Blog Post

U.S. Bishops Call Embryonic Stem Cell Research “Gravely Immoral”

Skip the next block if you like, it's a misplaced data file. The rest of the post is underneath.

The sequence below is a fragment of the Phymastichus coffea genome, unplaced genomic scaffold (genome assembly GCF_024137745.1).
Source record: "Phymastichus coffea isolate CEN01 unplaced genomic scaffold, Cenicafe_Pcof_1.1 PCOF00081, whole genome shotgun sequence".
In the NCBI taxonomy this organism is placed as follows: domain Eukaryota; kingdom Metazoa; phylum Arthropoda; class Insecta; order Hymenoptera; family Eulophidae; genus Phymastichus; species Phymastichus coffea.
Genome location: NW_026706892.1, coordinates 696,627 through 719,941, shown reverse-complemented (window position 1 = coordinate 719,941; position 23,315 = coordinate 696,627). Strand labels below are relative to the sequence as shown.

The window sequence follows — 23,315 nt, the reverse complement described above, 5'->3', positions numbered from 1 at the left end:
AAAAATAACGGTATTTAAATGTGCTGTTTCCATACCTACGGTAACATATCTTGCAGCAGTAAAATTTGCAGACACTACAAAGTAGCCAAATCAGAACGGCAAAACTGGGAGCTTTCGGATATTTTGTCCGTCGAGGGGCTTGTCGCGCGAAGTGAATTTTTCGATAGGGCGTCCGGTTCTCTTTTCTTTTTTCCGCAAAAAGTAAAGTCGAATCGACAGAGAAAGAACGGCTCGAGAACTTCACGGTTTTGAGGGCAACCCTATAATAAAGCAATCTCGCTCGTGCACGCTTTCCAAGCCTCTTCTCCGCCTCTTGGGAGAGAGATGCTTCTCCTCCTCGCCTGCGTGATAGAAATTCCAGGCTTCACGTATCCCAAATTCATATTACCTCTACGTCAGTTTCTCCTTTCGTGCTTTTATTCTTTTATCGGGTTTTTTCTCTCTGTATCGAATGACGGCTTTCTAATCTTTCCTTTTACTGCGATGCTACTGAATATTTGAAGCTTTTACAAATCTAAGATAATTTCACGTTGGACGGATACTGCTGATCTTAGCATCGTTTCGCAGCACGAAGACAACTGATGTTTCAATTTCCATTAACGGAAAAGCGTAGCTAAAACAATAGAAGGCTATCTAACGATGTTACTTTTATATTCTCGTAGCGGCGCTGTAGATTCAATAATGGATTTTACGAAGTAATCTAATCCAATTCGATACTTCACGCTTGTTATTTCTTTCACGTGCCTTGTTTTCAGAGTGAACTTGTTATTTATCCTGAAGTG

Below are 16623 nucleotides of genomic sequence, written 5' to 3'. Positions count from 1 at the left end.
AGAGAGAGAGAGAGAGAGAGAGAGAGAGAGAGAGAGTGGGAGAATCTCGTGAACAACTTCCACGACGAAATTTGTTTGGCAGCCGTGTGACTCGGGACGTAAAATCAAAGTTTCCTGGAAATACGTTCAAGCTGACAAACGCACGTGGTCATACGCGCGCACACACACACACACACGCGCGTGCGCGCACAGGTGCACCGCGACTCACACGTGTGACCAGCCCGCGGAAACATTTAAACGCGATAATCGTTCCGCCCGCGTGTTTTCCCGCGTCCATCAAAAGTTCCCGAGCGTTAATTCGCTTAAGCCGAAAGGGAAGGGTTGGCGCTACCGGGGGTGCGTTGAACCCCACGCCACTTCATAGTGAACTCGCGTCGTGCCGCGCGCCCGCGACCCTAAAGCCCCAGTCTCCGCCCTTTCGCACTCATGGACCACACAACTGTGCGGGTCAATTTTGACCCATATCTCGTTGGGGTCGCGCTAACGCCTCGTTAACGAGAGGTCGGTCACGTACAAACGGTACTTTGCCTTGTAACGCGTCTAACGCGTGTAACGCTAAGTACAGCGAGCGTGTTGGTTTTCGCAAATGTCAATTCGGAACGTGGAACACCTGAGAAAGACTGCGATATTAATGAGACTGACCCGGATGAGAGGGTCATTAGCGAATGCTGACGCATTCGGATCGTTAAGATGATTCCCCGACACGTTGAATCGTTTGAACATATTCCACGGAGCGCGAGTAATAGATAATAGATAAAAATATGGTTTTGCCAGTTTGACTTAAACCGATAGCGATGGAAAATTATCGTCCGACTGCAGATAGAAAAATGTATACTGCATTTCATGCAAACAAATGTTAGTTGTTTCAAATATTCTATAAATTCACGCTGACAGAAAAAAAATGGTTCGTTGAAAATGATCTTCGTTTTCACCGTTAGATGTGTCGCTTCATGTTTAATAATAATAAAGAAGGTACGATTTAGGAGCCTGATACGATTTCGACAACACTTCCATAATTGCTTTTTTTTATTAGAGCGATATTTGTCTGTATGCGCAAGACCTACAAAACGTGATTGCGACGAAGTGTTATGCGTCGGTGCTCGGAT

by Susan Brinkmann, OCDS Staff Writer (June 16, 2008) By a vote of 191-1, the U.S. bishops adopted a statement on embryonic stem cell research in which they call experimentation on human embryos “the deliberate killing of human beings, a gravely immoral act.” It also condemned attempts to force citizens to pay for such research, saying it would “make taxpayers complicit in such killings . . .” The statement was drawn up by the Committee on Pro-Life Activities and adopted during the spring meeting of the U.S. Conference of Bishops which took place last week in Orlando. In the absence of the Committee’s chairman, Cardinal Justin Rigali, Archbishop Joseph Nauman of Kansas City introduced the statement. “The statement firmly rejects attacks on the lives of embryonic human beings for any reason, including medical research,” Archbishop Nauman summarized. “It also responds to several arguments used to justify such killing, and explains how an initial decision to destroy so-called ‘spare’ embryos for this research leads to far broader abuses, including human cloning and new risks to women.” The statement goes on to explicitly reject the practice of embryonic stem cell research because it destroys human life. “Harvesting these ‘embryonic stem cells’ involves the deliberate killing of innocent human beings, a gravely immoral act . . . true service to humanity begins with respect for each and every human life.” The statement goes on to refute the three most common arguments in favor of embryonic stem cell research: 1) that any harm down is outweighed by the potential benefits; 2) that what is destroyed is not yet a human being with fundamental human rights; and, 3) that dissecting human embryos for their cells should not be seen as a loss of embryonic life. In the first case, the Bishops argue that “the false assumption that a good end can justify direct killing has been the source of much evil in our world. This utilitarian ethic has especially disastrous consequences when used to justify lethal experiments on human beings in the name of progress. No commitment to a hoped-for ‘greater good’ can erase or diminish the wrong of directly taking innocent human lives here and now.” Even though embryonic stem cell research is touted as being the route to potential cures for a wide variety of diseases, it has yet to cure a single malady and has proven problematic in the laboratory because of the tendency of embryonic cells to produce tumor and cause immune rejection issues in humans. On the other hand, adult stem cells are already being used to treat more than 70 diseases including some cancers, heart disease and auto-immune diseases, to name a few. Responding to the second argument, that an embryo in the first week of life is too small to be considered human, the Bishops say that “the human embryo, from conception onward, is as much a living member of the human species as any of us.” To those who say the embryo can’t be considered human at this early stage because it lacks mental and physical abilities, the Bishops respond, “ . . . (T)o claim that our rights depend on such factors is to deny that human beings have human dignity. . . . If fundamental human rights such as the right to life are based on abilities or qualities that can appear or disappear, grow or diminish, and be greater or lesser in different human beings, then there are no inherent human rights, no true human equality, only privileges for the strong.” Third, to those who argue that the only embryos that will be used for experimentation are “spare” embryos in fertility clinics who will die anyway, the Bishops argue: “This argument is simply invalid. Ultimately, each of us will die, but that gives no one the right to kill us. Our society does not permit lethal experiments on terminally ill patients or condemned prisoners on the pretext that they will die anyway.” This argument is also inaccurate. According to a 2003 study by the Rand Corporation, of the 400,000 embryos that remain frozen in fertility clinics across the country, only 2.8 percent (about 11,000 embryos) are available for research. The vast majority of these embryos are reserved for future attempts at pregnancy. Of the number available for research, less than 275 stem cell lines would be created, which means the demand for available embryos will not be satisfied by what is currently available. “It is also increasingly clear that such stem cell ‘harvesting’ will not stop with the destruction of ‘spare’ embryos frozen in fertility clinics,” the Bishops write. “The search for a large supply of viable embryos with diverse genetic profiles has already led some researchers to claim a right to create vast numbers of human embryos solely to destroy them for research. Thus human cloning, performed by the same method used to create Dolly the cloned sheep, is now said to be essential for progress in embryonic stem cell research.” Human cloning is intrinsically evil, the Bishops say, because it reduces human procreation to a mere manufacturing process. They cite other atrocities being committed upon embryos in the name of science, such as fetal farming, which is the process of developing cloned embryos in a woman’s womb for several weeks in order to harvest them for more useful tissue and organs. This practice was outlawed by Congress in 2006. The Bishops also cite the widespread practice of offering women huge sums of money to harvest their eggs for cloning research through processes that pose serious health risks to women. Research is already taking place around the world that combines human and animal cells to create “hybrid” embryos that are part-human and part-animal. As John Paul II so accurately described the situation in the Gospel of Life, “It now seems undeniable that once we cross the fundamental moral line that prevents us from treating any fellow human being as a mere object of research, there is no stopping point.” © All Rights Reserved, Living His Life Abundantly/Women of Grace. In “Embryonic Stem Cell Research - Why Not?” experts Dr. Gerry Sotomayor, Bill Schneeberger and Fr. Edward Krause explain the medical, moral and social implications of this research.